Readers are a fickle lot. If your writing hasn’t grabbed their attention within a few sentences, its likely your story will be laid aside and another chosen in its place. There are a number of ways to entice a reader to continue with your words, but the most effective tool is the ‘hook’; a sentence that emotionally engages the reader. Obviously some of these opening sentences will be more applicable to certain writing styles than others; but are worth investigating none the less.

Questions
One of your characters can open with a question to bring immediacy and context directly into play. “What? You eat slimy slugs in your sandwiches?”

Dialogue
Short simple dialogue will have the reader question the story immediately, wondering what has just happened.

Idioms
Dependent upon the style of your writing, you may open with a idiom. Slang and idioms are not normally accepted within formal styles of writing, but can give a deeper and richer meaning and texture to a sentence if used well. They also have the danger of being clinched, so care is required with their use. Examples of idioms which carry imagery which extends beyond simple words include “at loggerheads,”, “over the moon”, “vicious cycle”.

Exaggeration.
A characters view on the situation can be captured quickly with their exaggerated outlook, eg “A billion flies have defended on my face”.

Setting
This is perhaps the most utilized within the toolbox of hooks. Adjective and adverb rich, care needs to be taken not to overdo the setting and lose the reader inside it. Too much scenery or back story will send the reader packing. Use words and images in your opening setting which will convey the overall tone of your story, be it dark, whimsical or suspenseful. If you are using the setting as your opening, it can hint towards a characters mood or intent.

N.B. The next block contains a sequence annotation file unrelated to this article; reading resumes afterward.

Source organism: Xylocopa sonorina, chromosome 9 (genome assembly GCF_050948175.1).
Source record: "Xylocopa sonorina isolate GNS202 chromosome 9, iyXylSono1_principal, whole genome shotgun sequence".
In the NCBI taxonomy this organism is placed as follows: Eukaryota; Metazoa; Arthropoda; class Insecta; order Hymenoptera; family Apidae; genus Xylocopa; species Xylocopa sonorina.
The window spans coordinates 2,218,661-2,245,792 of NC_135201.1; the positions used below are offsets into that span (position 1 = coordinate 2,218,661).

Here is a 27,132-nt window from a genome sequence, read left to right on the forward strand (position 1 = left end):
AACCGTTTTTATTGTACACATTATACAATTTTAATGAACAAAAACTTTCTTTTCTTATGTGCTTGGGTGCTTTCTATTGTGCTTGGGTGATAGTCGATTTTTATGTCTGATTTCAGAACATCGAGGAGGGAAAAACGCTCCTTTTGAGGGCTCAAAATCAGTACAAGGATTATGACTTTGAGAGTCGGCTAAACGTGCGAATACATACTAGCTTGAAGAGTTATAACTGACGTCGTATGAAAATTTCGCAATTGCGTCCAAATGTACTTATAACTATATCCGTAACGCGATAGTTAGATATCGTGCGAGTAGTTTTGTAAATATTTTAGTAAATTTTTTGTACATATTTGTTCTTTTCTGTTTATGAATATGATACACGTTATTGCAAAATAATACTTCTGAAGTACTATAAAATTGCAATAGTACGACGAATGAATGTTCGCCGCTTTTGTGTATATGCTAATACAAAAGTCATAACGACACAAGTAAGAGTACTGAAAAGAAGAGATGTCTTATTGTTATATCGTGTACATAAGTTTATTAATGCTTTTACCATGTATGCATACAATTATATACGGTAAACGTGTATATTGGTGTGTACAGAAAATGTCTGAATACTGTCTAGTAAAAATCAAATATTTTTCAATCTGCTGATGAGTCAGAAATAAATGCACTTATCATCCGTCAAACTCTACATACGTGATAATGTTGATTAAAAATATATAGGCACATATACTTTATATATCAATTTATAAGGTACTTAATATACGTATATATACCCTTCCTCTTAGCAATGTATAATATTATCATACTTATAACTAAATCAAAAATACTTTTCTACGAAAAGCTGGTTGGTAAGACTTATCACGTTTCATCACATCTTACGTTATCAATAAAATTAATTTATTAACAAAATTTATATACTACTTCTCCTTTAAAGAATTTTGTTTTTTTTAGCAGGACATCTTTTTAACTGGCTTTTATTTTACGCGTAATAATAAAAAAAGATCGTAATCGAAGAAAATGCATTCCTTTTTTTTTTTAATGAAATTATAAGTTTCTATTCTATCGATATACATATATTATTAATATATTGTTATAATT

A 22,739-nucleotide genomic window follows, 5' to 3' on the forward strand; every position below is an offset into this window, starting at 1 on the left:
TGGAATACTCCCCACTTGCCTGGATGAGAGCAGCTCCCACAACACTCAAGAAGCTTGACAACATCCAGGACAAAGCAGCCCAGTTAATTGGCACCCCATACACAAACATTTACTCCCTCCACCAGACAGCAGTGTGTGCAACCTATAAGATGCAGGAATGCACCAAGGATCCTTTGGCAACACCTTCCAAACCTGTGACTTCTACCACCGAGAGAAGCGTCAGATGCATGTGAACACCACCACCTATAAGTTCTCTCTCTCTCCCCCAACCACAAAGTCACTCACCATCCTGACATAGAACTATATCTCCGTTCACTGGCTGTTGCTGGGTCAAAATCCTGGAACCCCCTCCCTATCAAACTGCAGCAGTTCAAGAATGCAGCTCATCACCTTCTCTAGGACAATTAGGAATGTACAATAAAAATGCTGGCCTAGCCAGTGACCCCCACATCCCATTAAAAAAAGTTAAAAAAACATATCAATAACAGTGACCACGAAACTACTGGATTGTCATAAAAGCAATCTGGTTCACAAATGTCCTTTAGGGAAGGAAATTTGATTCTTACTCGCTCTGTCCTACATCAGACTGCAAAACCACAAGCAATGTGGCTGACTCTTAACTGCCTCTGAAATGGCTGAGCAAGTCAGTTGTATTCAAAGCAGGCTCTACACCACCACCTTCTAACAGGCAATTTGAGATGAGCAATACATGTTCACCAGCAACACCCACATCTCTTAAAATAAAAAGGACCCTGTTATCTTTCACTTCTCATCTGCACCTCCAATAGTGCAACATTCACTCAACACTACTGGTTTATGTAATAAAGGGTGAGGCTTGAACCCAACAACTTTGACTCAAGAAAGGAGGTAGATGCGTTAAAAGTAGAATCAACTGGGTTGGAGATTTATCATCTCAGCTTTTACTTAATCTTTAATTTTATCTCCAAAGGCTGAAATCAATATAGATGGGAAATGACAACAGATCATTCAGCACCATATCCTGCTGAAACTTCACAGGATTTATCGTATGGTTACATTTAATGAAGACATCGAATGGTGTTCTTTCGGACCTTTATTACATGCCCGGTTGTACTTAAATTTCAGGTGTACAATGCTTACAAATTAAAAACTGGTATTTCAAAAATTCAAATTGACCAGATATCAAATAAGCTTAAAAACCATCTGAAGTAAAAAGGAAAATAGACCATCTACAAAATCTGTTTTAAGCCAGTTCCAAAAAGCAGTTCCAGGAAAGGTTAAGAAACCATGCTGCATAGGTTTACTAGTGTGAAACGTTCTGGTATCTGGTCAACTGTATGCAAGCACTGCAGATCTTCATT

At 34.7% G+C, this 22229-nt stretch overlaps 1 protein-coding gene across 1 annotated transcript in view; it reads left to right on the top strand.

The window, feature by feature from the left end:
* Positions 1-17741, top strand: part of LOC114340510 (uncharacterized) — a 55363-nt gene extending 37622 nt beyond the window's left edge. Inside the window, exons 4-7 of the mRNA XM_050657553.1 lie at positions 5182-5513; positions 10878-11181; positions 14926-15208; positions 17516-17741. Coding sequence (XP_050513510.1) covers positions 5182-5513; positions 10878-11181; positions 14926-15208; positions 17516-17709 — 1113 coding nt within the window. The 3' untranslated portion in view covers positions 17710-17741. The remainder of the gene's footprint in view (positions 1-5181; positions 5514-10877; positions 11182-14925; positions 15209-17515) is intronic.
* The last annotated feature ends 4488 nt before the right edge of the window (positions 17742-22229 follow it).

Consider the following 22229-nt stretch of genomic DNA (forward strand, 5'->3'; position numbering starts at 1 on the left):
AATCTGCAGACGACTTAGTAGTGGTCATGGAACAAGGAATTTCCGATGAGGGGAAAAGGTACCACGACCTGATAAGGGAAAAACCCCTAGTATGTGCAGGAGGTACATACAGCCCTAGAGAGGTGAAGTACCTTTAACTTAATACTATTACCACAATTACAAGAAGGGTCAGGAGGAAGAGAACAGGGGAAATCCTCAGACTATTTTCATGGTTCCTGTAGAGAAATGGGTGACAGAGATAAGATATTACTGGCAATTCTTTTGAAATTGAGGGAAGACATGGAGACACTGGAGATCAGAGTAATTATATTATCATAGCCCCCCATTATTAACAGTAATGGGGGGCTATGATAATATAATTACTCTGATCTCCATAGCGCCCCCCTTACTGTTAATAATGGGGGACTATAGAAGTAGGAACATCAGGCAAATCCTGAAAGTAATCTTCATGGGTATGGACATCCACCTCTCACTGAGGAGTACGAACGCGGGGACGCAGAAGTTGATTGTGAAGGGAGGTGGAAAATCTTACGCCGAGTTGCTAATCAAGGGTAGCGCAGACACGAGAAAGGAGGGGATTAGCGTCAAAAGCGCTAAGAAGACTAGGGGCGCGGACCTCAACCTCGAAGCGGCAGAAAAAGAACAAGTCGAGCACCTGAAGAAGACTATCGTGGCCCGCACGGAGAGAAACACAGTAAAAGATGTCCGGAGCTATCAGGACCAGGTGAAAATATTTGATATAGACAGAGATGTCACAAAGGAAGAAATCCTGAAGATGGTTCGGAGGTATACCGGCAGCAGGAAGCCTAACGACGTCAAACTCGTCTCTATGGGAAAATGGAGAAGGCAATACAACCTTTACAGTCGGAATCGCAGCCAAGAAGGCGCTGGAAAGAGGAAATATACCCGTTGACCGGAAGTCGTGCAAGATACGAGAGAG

Contradictions
This opening works well for stories full of emotion. e.g., “I have a loving husband, a huge home with servants, an important job; but why do I feel like my life is falling apart?”

Onomatopoeia
Onomatopoeia is defined as a word, or set of words, which imitates the natural sounds of a noun. Examples include “whispering pines”, “the slurp of the slushy”, “the last gulp of a coffee”. This stylistic tool allows the writer to vividly convey a scene quickly.

Exclamation
Another tool for a character to express something, or for the writer to engage the reader personally. “ Phew! If you thought it was hot in the desert, wait till you work in the bakery Matt does (or I do)…”

Writing an effective hook will pull your audience in but is not necessary to write first. As your story develops, you may discover the right hook to begin your story with and be able to mold your opening paragraph to include it. The hook should encapsulate what will be found within the story.